Posts tagged with: earthquake

There’s a saying that when goods cross borders, armies don’t (it’s the correlative to the observation attributed to Bastiat: “If goods cannot cross borders, armies will.”). The point is that trade tends to bring people together who might otherwise have cause to be hostile. One of the themes at Acton University, which begins in just a few hours, is globalization and various Christian responses. That’s sure to be the case again this year, as we have just about 70 countries represented among the various participants.

It’s within this context that I want to pass along a noteworthy story I heard yesterday on our statewide public radio station, Michigan Radio. It focuses on what automaker General Motors did when faced with parts shortages following the Fukushima earthquake.

GM added a local Japan-based “War Room” to its response, focusing on solving problems on the ground to get the supply-chain back up and running. As Tracy Samilton reports, “Once the suppliers became convinced GM wasn’t there to dump them, they were awfully happy for their customer’s help. Whatever GM could do, it did. One supplier ran out of a special form of hydrogen peroxide. GM found another source for it and shipped it in from Korea. The company hired trucks.”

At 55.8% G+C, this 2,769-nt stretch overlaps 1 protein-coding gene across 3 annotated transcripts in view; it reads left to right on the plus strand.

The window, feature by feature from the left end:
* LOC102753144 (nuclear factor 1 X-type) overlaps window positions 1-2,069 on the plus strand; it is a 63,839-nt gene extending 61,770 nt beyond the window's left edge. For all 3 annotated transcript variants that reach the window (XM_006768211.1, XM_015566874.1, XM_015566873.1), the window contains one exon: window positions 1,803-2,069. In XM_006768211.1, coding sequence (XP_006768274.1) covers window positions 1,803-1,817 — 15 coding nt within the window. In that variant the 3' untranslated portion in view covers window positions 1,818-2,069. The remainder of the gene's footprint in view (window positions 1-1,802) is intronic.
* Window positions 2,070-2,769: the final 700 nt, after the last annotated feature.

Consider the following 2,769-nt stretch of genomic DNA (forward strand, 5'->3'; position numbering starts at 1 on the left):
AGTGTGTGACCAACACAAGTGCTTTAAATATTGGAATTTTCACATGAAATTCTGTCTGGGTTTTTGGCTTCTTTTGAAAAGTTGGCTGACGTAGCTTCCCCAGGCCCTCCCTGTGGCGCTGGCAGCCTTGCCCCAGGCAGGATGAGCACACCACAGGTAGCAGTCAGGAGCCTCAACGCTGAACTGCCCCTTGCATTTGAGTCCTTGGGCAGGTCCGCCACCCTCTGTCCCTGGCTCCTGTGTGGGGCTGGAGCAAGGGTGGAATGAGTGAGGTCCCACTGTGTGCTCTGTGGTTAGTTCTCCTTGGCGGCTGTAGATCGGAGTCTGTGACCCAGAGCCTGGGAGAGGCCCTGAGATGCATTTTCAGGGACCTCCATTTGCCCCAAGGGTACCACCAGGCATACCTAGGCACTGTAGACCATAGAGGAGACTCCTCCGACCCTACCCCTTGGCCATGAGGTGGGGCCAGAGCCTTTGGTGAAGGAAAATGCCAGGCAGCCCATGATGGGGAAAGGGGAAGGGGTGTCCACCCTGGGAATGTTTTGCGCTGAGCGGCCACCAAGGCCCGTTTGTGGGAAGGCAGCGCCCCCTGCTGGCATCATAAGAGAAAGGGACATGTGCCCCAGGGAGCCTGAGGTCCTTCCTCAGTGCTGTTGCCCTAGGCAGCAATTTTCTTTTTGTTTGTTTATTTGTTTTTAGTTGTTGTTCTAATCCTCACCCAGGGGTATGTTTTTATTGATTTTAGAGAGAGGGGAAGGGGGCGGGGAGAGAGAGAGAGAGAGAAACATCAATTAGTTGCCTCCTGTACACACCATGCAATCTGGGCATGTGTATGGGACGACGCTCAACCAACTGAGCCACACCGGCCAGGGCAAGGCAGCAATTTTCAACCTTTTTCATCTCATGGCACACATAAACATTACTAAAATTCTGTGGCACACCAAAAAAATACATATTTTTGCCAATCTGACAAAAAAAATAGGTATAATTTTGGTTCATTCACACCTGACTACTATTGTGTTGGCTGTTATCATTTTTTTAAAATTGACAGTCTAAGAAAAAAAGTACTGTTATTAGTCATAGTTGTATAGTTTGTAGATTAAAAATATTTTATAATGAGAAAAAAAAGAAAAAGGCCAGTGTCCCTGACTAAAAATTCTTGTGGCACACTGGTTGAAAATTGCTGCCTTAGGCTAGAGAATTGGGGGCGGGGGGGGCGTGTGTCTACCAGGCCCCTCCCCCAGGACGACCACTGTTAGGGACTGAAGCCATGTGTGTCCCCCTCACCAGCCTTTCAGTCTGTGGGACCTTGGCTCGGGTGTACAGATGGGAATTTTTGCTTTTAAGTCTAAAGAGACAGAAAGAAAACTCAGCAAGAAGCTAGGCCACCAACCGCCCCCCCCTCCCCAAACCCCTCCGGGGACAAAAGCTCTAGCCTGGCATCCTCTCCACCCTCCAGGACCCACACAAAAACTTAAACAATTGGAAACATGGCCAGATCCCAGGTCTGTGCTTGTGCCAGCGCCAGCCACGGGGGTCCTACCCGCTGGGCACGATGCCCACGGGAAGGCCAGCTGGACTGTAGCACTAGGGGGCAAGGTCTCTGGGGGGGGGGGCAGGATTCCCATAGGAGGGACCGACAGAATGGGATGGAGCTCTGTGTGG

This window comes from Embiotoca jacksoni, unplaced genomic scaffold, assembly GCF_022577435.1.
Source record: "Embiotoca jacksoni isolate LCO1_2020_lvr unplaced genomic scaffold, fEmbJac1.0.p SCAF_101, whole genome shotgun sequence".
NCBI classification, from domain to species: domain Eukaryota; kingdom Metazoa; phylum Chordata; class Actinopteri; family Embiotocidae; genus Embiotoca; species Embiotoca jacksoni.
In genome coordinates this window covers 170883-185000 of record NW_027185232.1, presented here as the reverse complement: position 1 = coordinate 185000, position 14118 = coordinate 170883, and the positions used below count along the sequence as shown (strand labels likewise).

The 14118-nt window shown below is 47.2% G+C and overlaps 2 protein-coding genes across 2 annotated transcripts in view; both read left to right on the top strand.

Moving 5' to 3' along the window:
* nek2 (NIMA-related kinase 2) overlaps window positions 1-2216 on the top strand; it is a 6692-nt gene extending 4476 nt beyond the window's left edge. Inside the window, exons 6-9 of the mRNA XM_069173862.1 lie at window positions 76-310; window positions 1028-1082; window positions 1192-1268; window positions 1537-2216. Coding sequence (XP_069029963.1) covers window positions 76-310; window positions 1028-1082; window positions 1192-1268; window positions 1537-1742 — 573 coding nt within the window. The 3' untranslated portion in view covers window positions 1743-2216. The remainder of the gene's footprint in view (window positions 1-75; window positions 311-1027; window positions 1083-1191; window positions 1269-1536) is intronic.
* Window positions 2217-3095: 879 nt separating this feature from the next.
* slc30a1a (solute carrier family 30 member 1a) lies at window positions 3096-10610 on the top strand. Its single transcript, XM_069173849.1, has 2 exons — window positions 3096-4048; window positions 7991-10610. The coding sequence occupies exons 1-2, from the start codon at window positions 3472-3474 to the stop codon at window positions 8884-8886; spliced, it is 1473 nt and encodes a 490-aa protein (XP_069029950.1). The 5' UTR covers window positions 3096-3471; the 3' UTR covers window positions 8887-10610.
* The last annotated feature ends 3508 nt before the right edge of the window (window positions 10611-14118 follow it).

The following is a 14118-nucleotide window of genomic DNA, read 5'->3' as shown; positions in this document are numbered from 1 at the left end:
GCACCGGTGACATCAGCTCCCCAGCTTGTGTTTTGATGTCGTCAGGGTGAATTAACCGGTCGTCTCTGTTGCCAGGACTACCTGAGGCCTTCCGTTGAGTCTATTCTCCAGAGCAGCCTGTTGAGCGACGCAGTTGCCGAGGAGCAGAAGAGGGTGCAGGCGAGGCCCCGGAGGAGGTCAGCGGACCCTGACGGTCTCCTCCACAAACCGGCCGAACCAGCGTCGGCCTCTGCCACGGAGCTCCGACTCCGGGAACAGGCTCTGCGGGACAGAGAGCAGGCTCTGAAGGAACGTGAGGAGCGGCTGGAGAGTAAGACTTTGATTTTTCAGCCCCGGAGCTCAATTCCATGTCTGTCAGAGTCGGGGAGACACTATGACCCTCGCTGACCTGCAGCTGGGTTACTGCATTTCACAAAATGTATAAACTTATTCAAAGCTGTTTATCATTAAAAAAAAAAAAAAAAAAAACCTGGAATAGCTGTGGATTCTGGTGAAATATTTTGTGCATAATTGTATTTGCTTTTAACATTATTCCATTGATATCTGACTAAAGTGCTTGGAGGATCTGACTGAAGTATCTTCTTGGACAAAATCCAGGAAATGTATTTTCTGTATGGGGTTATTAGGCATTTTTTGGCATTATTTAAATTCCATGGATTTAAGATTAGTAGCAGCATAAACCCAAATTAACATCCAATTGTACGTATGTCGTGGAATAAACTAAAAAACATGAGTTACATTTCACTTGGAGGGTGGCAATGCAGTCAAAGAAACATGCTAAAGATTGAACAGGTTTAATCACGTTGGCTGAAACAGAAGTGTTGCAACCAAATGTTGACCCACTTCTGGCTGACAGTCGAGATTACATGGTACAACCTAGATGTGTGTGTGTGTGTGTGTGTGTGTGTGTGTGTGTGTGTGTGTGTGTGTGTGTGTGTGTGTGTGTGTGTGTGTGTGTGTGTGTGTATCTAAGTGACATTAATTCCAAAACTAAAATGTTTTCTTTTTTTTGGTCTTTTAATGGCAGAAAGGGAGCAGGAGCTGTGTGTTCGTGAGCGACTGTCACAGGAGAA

So when you have companies with global reach across borders and global supply chains to match, you get a different kind of “War Room,” those focused on putting “the links of the Japanese supply chain back together, often just in time to keep an assembly line from shutting down.”

As Samilton summarizes the lessons of the parts crisis, “People involved in the effort say they grew as human beings, grew closer to each other, met people in the company they might never have known. It was tough. But War Room veterans are keen to point out that they’re not the heroes of this story.”

Ron Mills, head of engineering at GM’s Tech Center, puts it this way,

“We all worked really hard here, but at the end of the day, I did go home, right? And I ate well, and people in Japan could not do that. They had to work hard and also go back and try to find food and clothing and shelter for them and their families and which – I was just in awe of how hard and how they were able to endure.”

The GM workers were driven both by a sense of self-preservation and need as well as genuine concern for their Japanese partners, a concern that became more concrete and palpable as the invisible hands up the supply chain became increasingly visible.

Blog author: jcouretas
posted by on Monday, March 14, 2011

With the terrible human toll from Japan’s earthquake and tsunami catastrophe only now being comprehended, and the grave follow on crisis at the country’s nuclear power plants unfolding by the hour, the anti-nuclear power crowd has already begun issuing statements such as the one Greenpeace put out saying that “nuclear power cannot ever be safe.”